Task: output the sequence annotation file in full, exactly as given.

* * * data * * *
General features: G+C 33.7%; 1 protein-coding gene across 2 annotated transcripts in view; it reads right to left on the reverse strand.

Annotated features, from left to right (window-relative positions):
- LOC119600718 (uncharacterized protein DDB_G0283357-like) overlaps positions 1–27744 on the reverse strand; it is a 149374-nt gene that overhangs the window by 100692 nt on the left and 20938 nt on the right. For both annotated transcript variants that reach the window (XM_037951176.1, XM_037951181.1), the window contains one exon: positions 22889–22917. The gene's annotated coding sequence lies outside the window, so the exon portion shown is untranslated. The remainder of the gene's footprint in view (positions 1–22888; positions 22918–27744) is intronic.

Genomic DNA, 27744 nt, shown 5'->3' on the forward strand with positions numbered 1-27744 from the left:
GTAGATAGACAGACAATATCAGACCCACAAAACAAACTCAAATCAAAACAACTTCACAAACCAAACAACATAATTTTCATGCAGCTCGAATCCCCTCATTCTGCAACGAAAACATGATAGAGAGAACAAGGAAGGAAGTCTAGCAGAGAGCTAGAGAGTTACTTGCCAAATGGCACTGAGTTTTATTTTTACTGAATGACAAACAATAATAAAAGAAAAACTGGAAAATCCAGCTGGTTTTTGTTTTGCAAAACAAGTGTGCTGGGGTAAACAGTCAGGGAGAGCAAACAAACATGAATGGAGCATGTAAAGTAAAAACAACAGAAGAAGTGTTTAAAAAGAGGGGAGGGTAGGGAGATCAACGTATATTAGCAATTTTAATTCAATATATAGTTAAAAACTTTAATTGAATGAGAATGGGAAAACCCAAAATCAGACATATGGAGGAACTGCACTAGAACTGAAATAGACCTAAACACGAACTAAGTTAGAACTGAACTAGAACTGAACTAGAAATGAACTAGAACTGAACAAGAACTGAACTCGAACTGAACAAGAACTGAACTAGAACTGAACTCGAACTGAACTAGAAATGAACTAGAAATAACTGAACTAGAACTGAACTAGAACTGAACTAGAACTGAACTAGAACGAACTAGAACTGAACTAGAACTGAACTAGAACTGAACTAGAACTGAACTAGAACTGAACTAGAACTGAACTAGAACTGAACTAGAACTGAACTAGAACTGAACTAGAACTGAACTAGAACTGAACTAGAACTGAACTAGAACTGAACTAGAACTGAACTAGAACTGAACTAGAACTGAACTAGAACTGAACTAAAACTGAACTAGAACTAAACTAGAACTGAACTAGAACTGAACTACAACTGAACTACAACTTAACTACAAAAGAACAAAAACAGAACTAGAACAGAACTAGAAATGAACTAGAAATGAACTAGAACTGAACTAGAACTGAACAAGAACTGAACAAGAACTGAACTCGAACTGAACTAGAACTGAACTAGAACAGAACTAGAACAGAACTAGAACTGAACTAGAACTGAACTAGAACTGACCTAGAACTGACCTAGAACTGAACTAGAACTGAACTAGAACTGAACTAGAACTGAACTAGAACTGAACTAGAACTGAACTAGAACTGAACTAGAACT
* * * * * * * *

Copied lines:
General features: G+C 33.7%; 1 protein-coding gene across 2 annotated transcripts in view; it reads right to left on the reverse strand.

Annotated features, from left to right (window-relative positions):
- LOC119600718 (uncharacterized protein DDB_G0283357-like) overlaps positions 1–27744 on the reverse strand; it is a 149374-nt gene that overhangs the window by 100692 nt on the left and 20938 nt on the right. For both annotated transcript variants that reach the window (XM_037951176.1, XM_037951181.1), the window contains one exon: positions 22889–22917. The gene's annotated coding sequence lies outside the window, so the exon portion shown is untranslated. The remainder of the gene's footprint in view (positions 1–22888; positions 22918–27744) is intronic.

Genomic DNA, 27744 nt, shown 5'->3' on the forward strand with positions numbered 1-27744 from the left:
GTAGATAGACAGACAATATCAGACCCACAAAACAAACTCAAATCAAAACAACTTCACAAACCAAACAACATAATTTTCATGCAGCTCGAATCCCCTCATTCTGCAACGAAAACATGATAGAGAGAACAAGGAAGGAAGTCTAGCAGAGAGCTAGAGAGTTACTTGCCAAATGGCACTGAGTTTTATTTTTACTGAATGACAAACAATAATAAAAGAAAAACTGGAAAATCCAGCTGGTTTTTGTTTTGCAAAACAAGTGTGCTGGGGTAAACAGTCAGGGAGAGCAAACAAACATGAATGGAGCATGTAAAGTAAAAACAACAGAAGAAGTGTTTAAAAAGAGGGGAGGGTAGGGAGATCAACGTATATTAGCAATTTTAATTCAATATATAGTTAAAAACTTTAATTGAATGAGAATGGGAAAACCCAAAATCAGACATATGGAGGAACTGCACTAGAACTGAAATAGACCTAAACACGAACTAAGTTAGAACTGAACTAGAACTGAACTAGAAATGAACTAGAACTGAACAAGAACTGAACTCGAACTGAACAAGAACTGAACTAGAACTGAACTCGAACTGAACTAGAAATGAACTAGAAATAACTGAACTAGAACTGAACTAGAACTGAACTAGAACTGAACTAGAACGAACTAGAACTGAACTAGAACTGAACTAGAACTGAACTAGAACTGAACTAGAACTGAACTAGAACTGAACTAGAACTGAACTAGAACTGAACTAGAACTGAACTAGAACTGAACTAGAACTGAACTAGAACTGAACTAGAACTGAACTAGAACTGAACTAGAACTGAACTAGAACTGAACTAGAACTGAACTAAAACTGAACTAGAACTAAACTAGAACTGAACTAGAACTGAACTACAACTGAACTACAACTTAACTACAAAAGAACAAAAACAGAACTAGAACAGAACTAGAAATGAACTAGAAATGAACTAGAACTGAACTAGAACTGAACAAGAACTGAACAAGAACTGAACTCGAACTGAACTAGAACTGAACTAGAACAGAACTAGAACAGAACTAGAACTGAACTAGAACTGAACTAGAACTGACCTAGAACTGACCTAGAACTGAACTAGAACTGAACTAGAACTGAACTAGAACTGAACTAGAACTGAACTAGAACTGAACTAGAACTGAACTAGAACT